A new computer model could help astronomers to interpret the radiation emitted by supermassive black holes as they rip apart and devour unfortunate stars. These extreme "feeding" episodes are known as Tidal Disruption Events (TDEs), and are thought to be incredibly rare, occurring in some galaxies only once every 10,000 years.
Lurking at the heart of most large galaxies, there resides a supermassive black hole – a point in space with such a powerful gravitational pull that not even light can escape its influence. Sagittarius A*, the Milky Way's very own supermassive black hole lurks a mere 26,000 light-years from Earth in the galactic center, and is estimated to have a mass the equivalent of roughly four million Suns.
Astronomers are unable to observe a supermassive black hole directly, as they emit no light of their own. However, a scientist can gain a better understanding of these cosmic monsters by observing how they interact with their environments, and, more specifically, how they feed off them.
These cosmic meals come in all shapes and sizes, but every now and again, a supermassive black hole will over-eat, and feast upon an entire star.
Despite their all-consuming reputations, even a supermassive black hole is unable to devour an entire star all at once. The stellar material which is not immediately consumed falls inward and forms what is known as an accretion disk.
As the accretion disk accelerates and compresses, it becomes super-heated, causing it to shine brightly with visible light and other forms of radiation. Astronomers believe that the processes that occur during a TDE should be essentially universal, yet some events have been observed emitting mostly optical and UV radiation, while others appear to throw out massive amounts of X-rays.
A new computer model developed by an international team of scientists has presented a framework for unifying these disparate events, revealing that the TDEs only appear different due to the angle at which we observe them.
Sadly, astronomers are unable to zip around the universe and observe the subject of their curiosity from any angle that their hearts desire. Instead, scientists are limited to a single view of the cosmos – that which they can see from Earth. This can sometimes lead to confusion, and problems in identifying and understanding an object.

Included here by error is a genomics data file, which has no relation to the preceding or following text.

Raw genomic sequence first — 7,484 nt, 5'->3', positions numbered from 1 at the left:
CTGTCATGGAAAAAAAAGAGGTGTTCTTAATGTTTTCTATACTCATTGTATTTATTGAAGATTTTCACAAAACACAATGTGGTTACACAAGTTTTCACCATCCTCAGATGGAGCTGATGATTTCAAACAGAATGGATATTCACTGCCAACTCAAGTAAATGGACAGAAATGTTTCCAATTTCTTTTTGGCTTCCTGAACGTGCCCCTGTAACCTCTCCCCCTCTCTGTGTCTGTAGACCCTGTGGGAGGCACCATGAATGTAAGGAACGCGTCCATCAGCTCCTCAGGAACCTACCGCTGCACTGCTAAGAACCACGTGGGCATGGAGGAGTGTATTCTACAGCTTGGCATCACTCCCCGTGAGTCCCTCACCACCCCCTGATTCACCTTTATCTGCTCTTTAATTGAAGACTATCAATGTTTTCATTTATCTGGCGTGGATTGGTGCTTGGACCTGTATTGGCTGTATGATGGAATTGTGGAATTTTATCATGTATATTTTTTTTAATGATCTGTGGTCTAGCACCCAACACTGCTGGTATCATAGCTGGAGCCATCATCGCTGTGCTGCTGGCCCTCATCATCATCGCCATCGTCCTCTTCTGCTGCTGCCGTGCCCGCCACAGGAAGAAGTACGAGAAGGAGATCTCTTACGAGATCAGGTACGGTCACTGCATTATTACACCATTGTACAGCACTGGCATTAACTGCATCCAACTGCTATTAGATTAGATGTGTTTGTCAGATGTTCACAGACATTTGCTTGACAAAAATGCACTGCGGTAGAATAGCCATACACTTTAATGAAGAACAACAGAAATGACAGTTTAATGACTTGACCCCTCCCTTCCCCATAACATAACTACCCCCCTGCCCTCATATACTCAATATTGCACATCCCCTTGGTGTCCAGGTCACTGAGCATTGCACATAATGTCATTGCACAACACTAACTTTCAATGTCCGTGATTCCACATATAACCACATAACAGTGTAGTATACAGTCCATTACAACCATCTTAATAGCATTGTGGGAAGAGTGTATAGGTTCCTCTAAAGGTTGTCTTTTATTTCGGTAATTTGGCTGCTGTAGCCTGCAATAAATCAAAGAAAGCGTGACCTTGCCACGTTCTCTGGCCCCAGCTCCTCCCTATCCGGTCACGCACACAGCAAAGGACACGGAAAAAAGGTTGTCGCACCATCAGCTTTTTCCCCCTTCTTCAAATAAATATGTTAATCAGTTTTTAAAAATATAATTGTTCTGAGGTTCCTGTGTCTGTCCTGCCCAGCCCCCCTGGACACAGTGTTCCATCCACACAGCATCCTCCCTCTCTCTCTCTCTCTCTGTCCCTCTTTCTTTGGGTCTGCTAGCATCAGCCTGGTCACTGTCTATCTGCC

Take for example a classic spiral galaxy. When imaged from the side it appears as a relatively flat band of material, revealing nothing of the structure of its majestic sweeping arms. In order to create a more complete image of a complex object or phenomenon, such as a tidal disruption event, astronomers look to recreate these objects and events in a digital setting, allowing them to gain various insights, including how they would look from a different perspective.
The cutting-edge computer model used in the new study was constructed taking into account what astronomers understand and theorize regarding the characteristics of a supermassive black hole, including for example the nature of its magnet fields and how it emits radiation. Results from the 3D simulations revealed that the apparent discrepancies observed in the radiation emissions of TDEs are likely the result of observing them from different angles.
Simply put, the research supports the idea that the same basic physical processes occur each time a supermassive black hole feeds on a star, and that subsequently, similar types and levels of radiation are emitted during this cataclysmic process. However, TDE events can appear disparate in nature to us depending on the angle of the supermassive black hole lies relative to the perspective of Earth.
The team discovered that the greater the inclination of the supermassive black hole, the more X-ray radiation would be detected by our telescopes during a TDE event, while more neutrally positioned black holes would appear to shine with a greater intensity of optical light.
The new research provides a framework by which signals from these events can be interpreted, allowing scientists to gain a greater understanding of these galaxy-shaping heavyweights. Over the coming years the team behind the new model hope to collect data on thousands more tidal disruption events in order to put their model to the test.
A paper detailing the research as been published in The Astrophysical Journal Letters.
Source: Niels Bohr Institute
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